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My Favorite Dozen Places to Stop on the Pine Creek Rail Trail Photo


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My Dozen Favorite Resting Spots Along The Pine Creek Rail Trail
By David Kagan

Having bicycled over 6200 miles since July 2007, with most of that rolled up on the Pine Creek Rail Trail, I have come to know that 62-mile stretch of heaven-on-earth quite well. I thought that perhaps my readers, who have also experienced the delights of the path in Lycoming and Tioga Counties along Pine and Marsh Creeks, might be interested in reading of my selection of “the twelve best stopping places” along the route.

After beginning at the southern terminus in Jersey Shore, where stone mile-marker 168 stands outside the fence at the parking area, and traveling north up past marker 164, you see the first of the bridges across Pine Creek, and the first on my selection list of the most worthwhile stops. Get off your bicycle on the middle of the bridge and enjoy the views both south and north. The former offers the waters of Gamble Run burbling down out of the mountain to merge with the creek, and just below that the water rippling over the rocks of the shallows before a bend in Pine Creek; the latter offers a gorgeous half-mile view upstream.

My second choice comes just about a half-mile past stone marker 162. Here is a mountain run, marked by a short piece of fencing. The run cascades over a rock outcropping perhaps three yards wide. It reminds me of a very miniature Niagara Falls. And not too far up the run, you get a view of the run split in two, with cascades up each fork. On a hot summer day, this is one of the coolest rest spots along the trail.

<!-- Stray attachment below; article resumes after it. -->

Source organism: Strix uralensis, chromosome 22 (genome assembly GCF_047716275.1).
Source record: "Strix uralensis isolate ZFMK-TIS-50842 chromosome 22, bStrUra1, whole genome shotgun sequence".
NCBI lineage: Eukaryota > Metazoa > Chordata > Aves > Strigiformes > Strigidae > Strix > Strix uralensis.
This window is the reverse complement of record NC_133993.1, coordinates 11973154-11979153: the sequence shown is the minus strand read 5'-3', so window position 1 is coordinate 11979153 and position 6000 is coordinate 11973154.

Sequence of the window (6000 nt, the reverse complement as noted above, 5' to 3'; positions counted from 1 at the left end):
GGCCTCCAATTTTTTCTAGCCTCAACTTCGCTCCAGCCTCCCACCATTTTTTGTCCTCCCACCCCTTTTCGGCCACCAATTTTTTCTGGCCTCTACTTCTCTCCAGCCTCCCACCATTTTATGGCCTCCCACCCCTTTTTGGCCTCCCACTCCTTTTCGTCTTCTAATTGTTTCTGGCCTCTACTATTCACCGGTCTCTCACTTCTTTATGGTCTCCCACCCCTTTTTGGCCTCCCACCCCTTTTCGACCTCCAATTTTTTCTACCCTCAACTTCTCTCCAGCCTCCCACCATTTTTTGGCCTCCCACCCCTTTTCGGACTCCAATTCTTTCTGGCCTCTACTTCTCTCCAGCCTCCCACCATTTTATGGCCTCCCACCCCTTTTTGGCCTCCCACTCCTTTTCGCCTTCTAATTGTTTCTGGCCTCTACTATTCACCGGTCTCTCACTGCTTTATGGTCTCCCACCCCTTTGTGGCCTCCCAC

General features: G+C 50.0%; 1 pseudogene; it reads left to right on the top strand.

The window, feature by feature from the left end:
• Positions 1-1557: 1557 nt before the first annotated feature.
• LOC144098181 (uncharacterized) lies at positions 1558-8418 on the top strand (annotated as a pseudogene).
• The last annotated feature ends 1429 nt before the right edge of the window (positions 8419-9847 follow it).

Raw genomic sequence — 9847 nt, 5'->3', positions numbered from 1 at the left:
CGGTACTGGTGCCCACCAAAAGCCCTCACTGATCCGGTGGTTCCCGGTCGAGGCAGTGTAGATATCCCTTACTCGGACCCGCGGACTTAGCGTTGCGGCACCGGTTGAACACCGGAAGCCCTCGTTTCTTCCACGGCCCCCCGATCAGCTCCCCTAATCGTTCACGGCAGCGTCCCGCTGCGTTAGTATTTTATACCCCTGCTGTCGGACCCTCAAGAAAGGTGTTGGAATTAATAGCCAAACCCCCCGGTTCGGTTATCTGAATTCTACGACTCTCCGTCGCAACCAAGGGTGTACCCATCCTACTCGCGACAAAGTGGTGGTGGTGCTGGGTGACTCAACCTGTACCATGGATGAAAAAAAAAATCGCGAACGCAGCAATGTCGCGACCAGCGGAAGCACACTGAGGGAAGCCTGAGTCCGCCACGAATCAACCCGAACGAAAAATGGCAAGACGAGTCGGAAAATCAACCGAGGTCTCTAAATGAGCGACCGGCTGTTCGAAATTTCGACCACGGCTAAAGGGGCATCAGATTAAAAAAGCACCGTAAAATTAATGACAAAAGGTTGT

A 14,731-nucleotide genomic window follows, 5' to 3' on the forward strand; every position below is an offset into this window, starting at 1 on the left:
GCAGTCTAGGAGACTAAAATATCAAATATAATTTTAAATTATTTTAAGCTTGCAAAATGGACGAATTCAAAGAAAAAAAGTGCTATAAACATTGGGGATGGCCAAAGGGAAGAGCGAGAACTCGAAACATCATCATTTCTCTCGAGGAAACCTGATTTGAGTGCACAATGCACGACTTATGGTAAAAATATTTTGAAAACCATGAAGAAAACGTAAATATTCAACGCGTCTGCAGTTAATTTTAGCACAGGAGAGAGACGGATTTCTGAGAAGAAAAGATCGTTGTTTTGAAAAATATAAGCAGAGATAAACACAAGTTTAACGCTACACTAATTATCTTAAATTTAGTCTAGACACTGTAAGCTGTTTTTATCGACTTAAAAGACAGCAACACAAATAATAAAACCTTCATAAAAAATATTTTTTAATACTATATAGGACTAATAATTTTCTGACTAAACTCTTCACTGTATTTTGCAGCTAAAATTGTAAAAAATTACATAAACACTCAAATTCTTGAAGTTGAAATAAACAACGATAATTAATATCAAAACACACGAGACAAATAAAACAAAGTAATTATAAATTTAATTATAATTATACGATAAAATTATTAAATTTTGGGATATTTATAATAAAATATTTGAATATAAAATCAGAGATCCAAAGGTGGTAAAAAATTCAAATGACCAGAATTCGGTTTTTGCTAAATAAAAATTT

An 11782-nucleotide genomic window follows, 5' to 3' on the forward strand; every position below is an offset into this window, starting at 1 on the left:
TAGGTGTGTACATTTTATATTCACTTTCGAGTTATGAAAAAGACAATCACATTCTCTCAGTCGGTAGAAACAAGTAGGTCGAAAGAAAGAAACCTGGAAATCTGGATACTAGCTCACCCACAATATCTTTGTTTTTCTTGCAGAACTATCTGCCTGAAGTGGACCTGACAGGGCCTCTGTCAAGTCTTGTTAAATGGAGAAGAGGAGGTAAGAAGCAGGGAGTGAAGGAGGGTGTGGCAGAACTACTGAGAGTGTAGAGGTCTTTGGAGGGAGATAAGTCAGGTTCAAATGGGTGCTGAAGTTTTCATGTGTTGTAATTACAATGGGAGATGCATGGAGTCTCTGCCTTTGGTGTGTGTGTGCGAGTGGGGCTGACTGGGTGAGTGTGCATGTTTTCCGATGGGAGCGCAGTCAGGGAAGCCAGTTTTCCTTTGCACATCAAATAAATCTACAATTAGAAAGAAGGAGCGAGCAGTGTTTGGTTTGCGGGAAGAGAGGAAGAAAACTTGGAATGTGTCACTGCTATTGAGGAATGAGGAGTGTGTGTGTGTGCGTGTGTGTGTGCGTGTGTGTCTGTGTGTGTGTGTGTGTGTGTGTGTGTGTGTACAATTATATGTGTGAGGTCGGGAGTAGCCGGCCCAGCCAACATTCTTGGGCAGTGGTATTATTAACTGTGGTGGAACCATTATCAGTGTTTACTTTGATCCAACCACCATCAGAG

My third selection is a melancholic, shady spot about 50 yards north of mile-marker 161. If you walk over to the left (west, non-creek side) where two ancient, large, weathered pine trees stand close together, you’ll find the gravestone of a pioneer child, Catharine V. Bonnell, who died on August 20, 1852. Less clearly etched is her age at death. Is it one year, two months and 22 days? And on the other side of the trail is Camp Kline, quiet now, but if you listen closely, maybe you can almost hear the voices of the Boy Scouts who spent many happy summertime hours there from 1920 until the middle of the 1970s.

Fourth is the second bridge over Pine Creek at mile-marker 160. From the middle looking south, you see the big “horseshoe” bend in the creek and a stone wall (buttressing Route 44) built by Works Progress Administration (WPA) laborers before World War II. To the north are a steep, heavily wooded mountainside on the left and, on the right, the peaceful village of Ramsey, with its tamer, more ordered line of trees and very gentle slopes down to the creek.

Up at Waterville is another bridge, the one over Little Pine Creek, and my selection number five. A look to the left (west) rewards you with a glimpse of Little Pine’s entrance into Big Pine just a couple hundred yards downstream. Looking east you see the Route 44 concrete highway bridge over Little Pine just in front of you, and beyond it the valley leading east up to Little Pine State Park.

My number six is just above the village of Jersey Mills at the bend in Pine Creek. The panoramic view of open water and adjacent mountain is well worth a stop to enjoy.